5 LIers win app coding challenge
Five Long Island students were winners in a competition that challenged them to code original applications.
The 2017 Congressional App Challenge received more than 1,270 original student-created apps — a 96 percent increase over last year. The challenge is an initiative of the U.S. House of Representatives and managed by the Internet Education Foundation.
Local winners were: Syreneti DeLaCruz and Daniel Iacobacci, Newfield High School in Selden, 1st Congressional District; Sarah Pethani and Jeffrey Yu, Roslyn High School, 3rd Congressional District; and Edward Noble, Holy Trinity Diocesan High School in Hicksville, 4th Congressional District.
In all, 190 Congressional districts across 42 states hosted challenges.
“I made the app because I thought it would help me learn Spanish,” said Noble, whose “Basic Spanish” app teaches vocabulary and was created using MIT App Inventor. Of winning, he said: “It’s pretty cool.”
DeLaCruz and Iacobacci’s “Newfield Wolverine” app was designed to inform classmates about important school information such as schedules and menus, while Pethani and Yu’s “Silent Voice” app brings awareness to how bullying can damage a person’s mental health.
Winners received $250 in Amazon Web Services credits and can showcase their apps this spring at a reception in Washington, D.C., called #HouseOfCode. Winning apps also are eligible for display in the Capitol and on House.gov.
Joan Keegan has been appointed principal of Herricks High School, effective July 1. James Ruck currently holds the position on an interim basis.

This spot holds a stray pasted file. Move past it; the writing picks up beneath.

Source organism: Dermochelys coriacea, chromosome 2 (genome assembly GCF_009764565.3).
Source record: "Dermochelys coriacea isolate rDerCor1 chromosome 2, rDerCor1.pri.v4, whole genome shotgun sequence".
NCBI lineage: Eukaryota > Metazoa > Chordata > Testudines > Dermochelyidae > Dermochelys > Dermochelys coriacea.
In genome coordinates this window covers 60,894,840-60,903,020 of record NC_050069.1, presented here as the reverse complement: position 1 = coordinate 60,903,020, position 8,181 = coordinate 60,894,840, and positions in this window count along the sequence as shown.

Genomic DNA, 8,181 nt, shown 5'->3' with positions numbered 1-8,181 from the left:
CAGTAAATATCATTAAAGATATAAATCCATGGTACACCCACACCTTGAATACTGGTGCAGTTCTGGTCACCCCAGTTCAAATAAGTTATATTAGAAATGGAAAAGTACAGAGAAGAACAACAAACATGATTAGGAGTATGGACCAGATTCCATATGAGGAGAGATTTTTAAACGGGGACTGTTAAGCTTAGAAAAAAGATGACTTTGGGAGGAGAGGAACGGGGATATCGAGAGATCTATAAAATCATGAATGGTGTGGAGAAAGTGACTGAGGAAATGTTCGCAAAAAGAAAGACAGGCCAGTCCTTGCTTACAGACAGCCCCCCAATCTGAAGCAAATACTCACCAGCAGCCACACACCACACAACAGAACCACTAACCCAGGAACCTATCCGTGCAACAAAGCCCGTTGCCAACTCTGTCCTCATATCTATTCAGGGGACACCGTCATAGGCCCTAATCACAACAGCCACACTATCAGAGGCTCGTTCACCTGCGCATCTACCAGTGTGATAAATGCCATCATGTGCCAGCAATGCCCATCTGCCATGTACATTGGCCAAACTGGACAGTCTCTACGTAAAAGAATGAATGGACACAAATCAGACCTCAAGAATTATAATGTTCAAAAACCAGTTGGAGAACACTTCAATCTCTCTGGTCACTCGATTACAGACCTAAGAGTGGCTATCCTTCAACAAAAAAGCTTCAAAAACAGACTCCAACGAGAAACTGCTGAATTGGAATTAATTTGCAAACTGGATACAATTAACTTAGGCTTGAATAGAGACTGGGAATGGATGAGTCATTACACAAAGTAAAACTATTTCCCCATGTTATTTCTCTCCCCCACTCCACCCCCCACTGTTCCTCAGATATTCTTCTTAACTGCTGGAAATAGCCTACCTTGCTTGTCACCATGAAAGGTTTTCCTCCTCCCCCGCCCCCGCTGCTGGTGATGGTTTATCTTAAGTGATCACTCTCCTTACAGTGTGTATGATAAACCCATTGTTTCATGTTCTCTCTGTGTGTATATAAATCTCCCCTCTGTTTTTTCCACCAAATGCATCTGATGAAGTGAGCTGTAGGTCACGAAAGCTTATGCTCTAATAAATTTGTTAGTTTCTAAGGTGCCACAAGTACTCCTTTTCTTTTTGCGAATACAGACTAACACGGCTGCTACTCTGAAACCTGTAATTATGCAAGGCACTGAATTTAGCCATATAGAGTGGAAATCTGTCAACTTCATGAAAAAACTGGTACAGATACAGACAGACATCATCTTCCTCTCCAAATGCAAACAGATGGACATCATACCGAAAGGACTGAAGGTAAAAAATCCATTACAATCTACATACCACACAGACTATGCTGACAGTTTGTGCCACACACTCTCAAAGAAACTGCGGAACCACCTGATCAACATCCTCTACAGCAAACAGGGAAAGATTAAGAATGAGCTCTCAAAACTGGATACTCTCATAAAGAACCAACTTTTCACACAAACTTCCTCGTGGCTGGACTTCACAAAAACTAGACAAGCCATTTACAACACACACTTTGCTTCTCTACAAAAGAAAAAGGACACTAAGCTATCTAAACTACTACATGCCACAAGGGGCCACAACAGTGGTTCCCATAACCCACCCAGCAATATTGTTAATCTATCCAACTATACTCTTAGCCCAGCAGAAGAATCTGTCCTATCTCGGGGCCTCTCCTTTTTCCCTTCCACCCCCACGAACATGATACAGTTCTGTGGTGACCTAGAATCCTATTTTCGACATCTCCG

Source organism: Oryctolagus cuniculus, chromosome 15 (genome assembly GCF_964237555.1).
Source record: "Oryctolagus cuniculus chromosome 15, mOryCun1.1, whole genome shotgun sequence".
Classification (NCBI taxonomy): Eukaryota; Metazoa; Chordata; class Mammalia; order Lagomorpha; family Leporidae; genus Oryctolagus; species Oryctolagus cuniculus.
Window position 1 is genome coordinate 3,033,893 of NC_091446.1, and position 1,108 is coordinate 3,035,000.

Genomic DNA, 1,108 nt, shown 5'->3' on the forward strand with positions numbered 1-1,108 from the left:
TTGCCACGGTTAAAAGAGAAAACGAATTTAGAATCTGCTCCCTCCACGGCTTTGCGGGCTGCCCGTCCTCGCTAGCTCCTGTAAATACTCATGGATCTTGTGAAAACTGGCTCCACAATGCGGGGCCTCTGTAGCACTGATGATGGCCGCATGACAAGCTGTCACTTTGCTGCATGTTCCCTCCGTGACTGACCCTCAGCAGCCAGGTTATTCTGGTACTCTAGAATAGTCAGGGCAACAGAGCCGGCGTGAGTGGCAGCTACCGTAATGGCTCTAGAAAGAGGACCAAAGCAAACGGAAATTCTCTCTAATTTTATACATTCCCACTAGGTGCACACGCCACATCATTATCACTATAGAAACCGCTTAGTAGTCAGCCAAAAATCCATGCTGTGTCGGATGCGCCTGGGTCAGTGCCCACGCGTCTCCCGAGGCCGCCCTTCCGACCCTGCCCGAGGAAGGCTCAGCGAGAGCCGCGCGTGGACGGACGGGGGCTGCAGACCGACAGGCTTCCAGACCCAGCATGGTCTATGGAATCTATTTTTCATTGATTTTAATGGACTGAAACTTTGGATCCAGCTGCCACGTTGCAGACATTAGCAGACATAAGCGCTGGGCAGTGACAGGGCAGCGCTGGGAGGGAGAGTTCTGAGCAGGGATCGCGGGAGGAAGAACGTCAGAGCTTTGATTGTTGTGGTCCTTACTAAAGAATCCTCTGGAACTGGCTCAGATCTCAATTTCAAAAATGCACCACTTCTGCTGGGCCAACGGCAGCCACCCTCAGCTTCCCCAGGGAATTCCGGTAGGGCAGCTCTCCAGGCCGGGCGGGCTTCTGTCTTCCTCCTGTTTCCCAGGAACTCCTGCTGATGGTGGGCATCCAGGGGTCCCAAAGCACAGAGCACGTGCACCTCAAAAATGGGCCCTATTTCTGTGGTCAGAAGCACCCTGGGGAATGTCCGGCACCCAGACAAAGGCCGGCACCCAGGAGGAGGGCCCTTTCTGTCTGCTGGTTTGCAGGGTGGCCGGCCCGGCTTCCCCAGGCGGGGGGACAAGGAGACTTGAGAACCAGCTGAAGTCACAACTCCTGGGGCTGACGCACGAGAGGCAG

Keegan has been principal of Herricks Middle School since 2010. Her previous positions include serving as the high school’s assistant principal and the district’s director of physical education, athletics and health.
“I will already know most of the high school students, parents and staff, so we can really hit the ground running,” Keegan said.
Fourteen individuals and one organization have been named recipients of Nassau BOCES’ 2018 Education Partner Awards for their “substantial effect on public education in Nassau County,” the organization said.
Honorees are: Mara Bollettieri, deputy superintendent, Bellmore-Merrick school district; Sen. John Brooks (D-Seaford); Kevin Dougherty, principal, Elmont Memorial High School; Ralph Ferrie, superintendent, Sewanhaka school district; Lucinda Hurley, executive director, Nassau BOCES’ Department of Strategic Initiatives; Marianne Litzman, assistant superintendent for curriculum and instruction, Hicksville school district; Peggy Marenghi, president, Levittown school district’s Board of Education; Tonie McDonald, superintendent, Levittown school district; Christine Napolitano, president, Mineola school district’s Board of Education; Michael Pomerico, president, Freeport school district’s Board of Education; Lisa Ruiz, superintendent, East Rockaway school district; Teresa Scaturro, executive assistant to the Nassau BOCES’ district superintendent; Edward Stella, automotive technology teacher, Nassau BOCES’ Joseph M. Barry Career & Technical Educational Center; Ronald Vitiello, lead project maintainer, Nassau BOCES’ Department of Facilities Services; and Surf for All, a Long Beach-based nonprofit.
Five robotics teams from Long Island high schools were winners last month in the 2018 VEX Robotics Competition at Adelphi University.
The contest featured 38 teams, which formed alliances to outscore opponents using driver-controlled robots to perform tasks such as stacking cones.
Tournament champions were: Hawks (Team No. 9932D), Jericho High School; Roverines Robotics (Team No. 97871A), Newfield High School, Selden; and Robo Chiefs (Team No. 9458A), Massapequa school district. Hawks (Team No. 9932J) of Jericho High School and Roverines Robotics won the Excellence and Robot Skills Winner awards, respectively.— Michael R. Ebert